Tuesday, September 6, 2011

I Was Never that Crazy Christian

Lately, whenever I spend extended time online reading atheist material and watching videos, I start to get a little bummed. I'm drinking more these days. And when I'm not drinking, I'm trolling for cupcakes.


I just feel kind of sad.

I'm adjusting to this whole new way of thinking, and I'm feeling a profound loss. A loss of a belief system, sure, but more than that, a loss of a culture. A way of thinking. A way of life. A way of organizing my thoughts.

Because here's the truth: When I was a Christian, I was never like all those crazies we see in the videos and on the blogs. I was never a "Christian nightmare" or a fundie. I've never been a literalist. I've never been into brainwashing. Never been into speaking in tongues. Never had anything against gays, or even sex outside of marriage.

I wasn't that person. That crazy Christian. I was always thoughtful. I always tried to use my intelligence. I asked a lot of questions. (Eventually my questioning led me right out of Christianity.)

But obviously I found value in the Christianity I was embracing and trying to live. It helped me. It gave me a focus. And now that I no longer see the value in it (sadly, I'm mostly only able to see the craziness) I really feel a loss.

Somebody get me a martini. Or a cupcake...

Has there been any depression or sadness in your journey as your own thinking has evolved?

18 comments:

  1. Yes. Christianity was a social crutch to me, it was where I met all my friends. When I was in the atheist closet, there was the extra strain of worrying someone would find out, and that someone would forsake me for my atheism. That was a major factor in my depression. However, I'm actually happier as an atheist, in general. Not to be plug my own bog, but I wrote an article on it about how atheism leads to a healthier view of death.

    As for purpose, focus, well...there are plenty of things we can shift our focus to. I think it's no coincidence that so many successful people aren't religious (Bill Gates, Warren Buffett, etc.) because we're forced to find something else to focus on. Careers, work in general, family, friends, political causes, you name it. Whatever floats your boat can give you focus to your life. Might sound simplistic, but I hope it helps nonetheless.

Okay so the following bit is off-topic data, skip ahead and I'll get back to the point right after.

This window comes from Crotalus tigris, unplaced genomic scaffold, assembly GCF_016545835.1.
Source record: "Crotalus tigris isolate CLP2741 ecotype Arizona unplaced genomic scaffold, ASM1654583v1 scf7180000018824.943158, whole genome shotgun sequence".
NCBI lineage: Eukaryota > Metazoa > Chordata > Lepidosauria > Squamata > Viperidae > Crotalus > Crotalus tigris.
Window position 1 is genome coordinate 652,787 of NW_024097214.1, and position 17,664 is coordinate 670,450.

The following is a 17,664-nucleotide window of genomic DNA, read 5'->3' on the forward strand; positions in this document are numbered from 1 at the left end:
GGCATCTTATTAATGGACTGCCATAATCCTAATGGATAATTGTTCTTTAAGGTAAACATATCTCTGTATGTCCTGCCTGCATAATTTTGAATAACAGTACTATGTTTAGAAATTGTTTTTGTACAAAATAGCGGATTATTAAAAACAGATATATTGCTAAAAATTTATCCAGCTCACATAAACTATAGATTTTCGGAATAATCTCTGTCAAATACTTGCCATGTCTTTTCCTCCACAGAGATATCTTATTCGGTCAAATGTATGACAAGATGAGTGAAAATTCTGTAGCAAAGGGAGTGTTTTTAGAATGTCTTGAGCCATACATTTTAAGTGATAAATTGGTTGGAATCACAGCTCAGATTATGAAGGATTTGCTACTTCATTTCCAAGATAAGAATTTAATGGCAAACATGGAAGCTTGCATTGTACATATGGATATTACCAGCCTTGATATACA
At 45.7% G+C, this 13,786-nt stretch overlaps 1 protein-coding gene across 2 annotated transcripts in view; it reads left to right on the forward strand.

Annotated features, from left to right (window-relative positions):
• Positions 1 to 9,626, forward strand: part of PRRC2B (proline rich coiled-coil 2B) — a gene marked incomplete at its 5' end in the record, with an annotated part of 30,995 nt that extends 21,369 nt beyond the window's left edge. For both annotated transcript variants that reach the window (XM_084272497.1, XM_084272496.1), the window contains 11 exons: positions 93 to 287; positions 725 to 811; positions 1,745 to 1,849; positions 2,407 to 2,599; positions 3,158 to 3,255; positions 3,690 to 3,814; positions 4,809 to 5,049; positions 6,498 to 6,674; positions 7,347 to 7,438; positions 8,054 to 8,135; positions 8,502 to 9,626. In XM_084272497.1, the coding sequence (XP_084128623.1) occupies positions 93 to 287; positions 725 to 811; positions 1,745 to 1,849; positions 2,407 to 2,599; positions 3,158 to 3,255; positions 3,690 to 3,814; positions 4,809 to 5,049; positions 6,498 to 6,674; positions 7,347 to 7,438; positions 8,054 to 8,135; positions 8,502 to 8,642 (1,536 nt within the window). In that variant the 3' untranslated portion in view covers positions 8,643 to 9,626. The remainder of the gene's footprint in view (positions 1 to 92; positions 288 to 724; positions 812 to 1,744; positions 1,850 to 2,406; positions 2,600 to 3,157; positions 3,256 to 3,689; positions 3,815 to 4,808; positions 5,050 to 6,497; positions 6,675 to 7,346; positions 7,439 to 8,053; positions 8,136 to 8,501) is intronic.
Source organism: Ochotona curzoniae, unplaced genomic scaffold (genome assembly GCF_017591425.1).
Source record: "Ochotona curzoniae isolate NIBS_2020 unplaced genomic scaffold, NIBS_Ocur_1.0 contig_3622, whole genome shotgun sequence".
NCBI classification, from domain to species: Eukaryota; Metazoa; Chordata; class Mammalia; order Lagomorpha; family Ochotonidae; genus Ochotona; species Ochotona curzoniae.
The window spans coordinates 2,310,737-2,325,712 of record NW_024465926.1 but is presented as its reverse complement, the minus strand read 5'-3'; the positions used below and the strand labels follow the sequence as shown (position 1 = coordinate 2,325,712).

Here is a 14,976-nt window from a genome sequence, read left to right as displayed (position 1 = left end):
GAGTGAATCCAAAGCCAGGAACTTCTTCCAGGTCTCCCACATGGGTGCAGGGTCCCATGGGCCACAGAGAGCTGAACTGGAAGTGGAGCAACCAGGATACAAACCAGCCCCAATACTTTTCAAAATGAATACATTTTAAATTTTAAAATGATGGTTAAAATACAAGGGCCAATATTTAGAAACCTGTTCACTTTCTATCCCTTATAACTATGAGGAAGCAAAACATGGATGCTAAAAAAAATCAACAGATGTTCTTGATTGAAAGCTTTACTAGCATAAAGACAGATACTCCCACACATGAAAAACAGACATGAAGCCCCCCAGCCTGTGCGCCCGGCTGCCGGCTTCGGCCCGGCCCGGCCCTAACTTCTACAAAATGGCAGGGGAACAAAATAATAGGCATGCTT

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  2. I went through a total spiritual breakdown and found myself walking completely away from Christianity... I wouldn't say I was depressed but more in mourning of my former lifestyle. Once I came out of that (it took about a year) I found myself doing things that I never would of done before (who ever knew drunk karaoke was a blast?)and the biggest being returning back to school.

    I missed the friendships and network that I had but have created a new one and this one is more real because these people know me and what I believe and accept me for that...

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  3. My husband and I went through the classic steps of grieving. Sadness, anger, denial etc. We were those crazy Christians (though never openly hurtful towards others).

    We are definitely on the other side now and it feels like breathing fresh air. Not completely out-of-the-closet yet. Still we will have to face some more of our once closest friends upset and thinking we are going to hell.

    The hardest thing is finding like minded friends. With a chruch there is an automatic structure to find those who believe what you believe. But now I also realise it's better to have a few close core friends then many aquaintences who stroke your ego.

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  4. Hi ExChristian Mom,

    I have been following you on twitter and now reading your blog. I really feel for you, you are obviously going through an isolating period. I have lost all contact with my family because of my atheism, but I am happy. There is less intolerance and bigotry here in Ireland, rather ironically, but I do appreciate what you are going through. Is there any way you could find atheists who live near you that you could establish links with and chat with? Unfortunately I live in Ireland. However, I would say I do have a very good phone service provider and I get free calls to America. If ever you needed a friendly ear, a sympathetic listener, someone to ask questions of, or just to chat about your journey with, I would be happy to help you through this. Or you can email me at cannon144@yahoo.co.uk to chat by email if you prefer. I hope that by now you are feeling less isolated and happier in your atheism. Take care and keep well.

    James.

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  5. I haven't read it yet, but I hear the book Leaving the Fold by Marlene Winell is good for helping people like us transition (available on Amazon). Also check out the Living After Faith podcast (Google it). The guy on the podcast was a pastor for over 20 years and talks about his story in some of the episodes, including his battle with depression as he was coming out of religion.

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  7. Oh, also check Godless Girl's blog to see some of her journey... she is a former xian too. There's lots of us, I'm gathering. And I agree many of us weren't crazy charicatures, just misguided.